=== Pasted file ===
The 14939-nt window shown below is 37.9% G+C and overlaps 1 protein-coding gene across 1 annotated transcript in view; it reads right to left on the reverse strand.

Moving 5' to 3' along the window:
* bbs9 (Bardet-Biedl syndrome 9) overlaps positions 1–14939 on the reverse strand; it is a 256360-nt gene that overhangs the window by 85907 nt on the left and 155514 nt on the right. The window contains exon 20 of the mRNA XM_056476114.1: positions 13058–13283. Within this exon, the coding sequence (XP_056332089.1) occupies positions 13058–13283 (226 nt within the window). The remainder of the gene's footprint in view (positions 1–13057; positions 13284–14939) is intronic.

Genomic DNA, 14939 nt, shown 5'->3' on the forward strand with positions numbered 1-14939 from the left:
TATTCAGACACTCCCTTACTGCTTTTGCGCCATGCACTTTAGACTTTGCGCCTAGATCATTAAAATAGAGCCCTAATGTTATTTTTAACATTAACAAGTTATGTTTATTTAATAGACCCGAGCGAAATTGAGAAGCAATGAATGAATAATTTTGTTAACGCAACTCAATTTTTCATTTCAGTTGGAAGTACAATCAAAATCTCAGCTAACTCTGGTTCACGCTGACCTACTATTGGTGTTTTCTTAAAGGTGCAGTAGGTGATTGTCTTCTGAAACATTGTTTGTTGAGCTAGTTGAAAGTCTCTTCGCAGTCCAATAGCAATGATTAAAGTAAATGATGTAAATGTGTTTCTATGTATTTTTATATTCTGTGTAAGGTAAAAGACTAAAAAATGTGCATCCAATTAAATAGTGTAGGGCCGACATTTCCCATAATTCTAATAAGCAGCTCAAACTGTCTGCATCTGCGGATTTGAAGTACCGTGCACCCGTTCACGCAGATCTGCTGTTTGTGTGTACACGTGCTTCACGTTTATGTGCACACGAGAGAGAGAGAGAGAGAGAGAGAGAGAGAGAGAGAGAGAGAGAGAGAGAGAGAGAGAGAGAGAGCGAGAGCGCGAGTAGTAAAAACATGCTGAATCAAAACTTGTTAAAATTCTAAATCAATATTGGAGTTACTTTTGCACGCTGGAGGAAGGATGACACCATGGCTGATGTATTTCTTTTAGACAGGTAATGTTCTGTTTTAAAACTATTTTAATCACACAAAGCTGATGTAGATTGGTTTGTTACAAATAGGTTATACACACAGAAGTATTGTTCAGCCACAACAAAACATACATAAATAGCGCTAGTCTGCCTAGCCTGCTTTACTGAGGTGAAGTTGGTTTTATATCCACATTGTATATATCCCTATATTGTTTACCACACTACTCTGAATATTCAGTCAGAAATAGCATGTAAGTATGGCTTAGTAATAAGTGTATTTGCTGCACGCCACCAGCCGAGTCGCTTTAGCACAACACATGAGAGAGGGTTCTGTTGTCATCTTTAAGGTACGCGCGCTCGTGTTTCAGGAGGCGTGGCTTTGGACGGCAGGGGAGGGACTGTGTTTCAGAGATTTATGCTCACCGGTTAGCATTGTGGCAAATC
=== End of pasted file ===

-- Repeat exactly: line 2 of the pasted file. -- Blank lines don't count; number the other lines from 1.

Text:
Moving 5' to 3' along the window: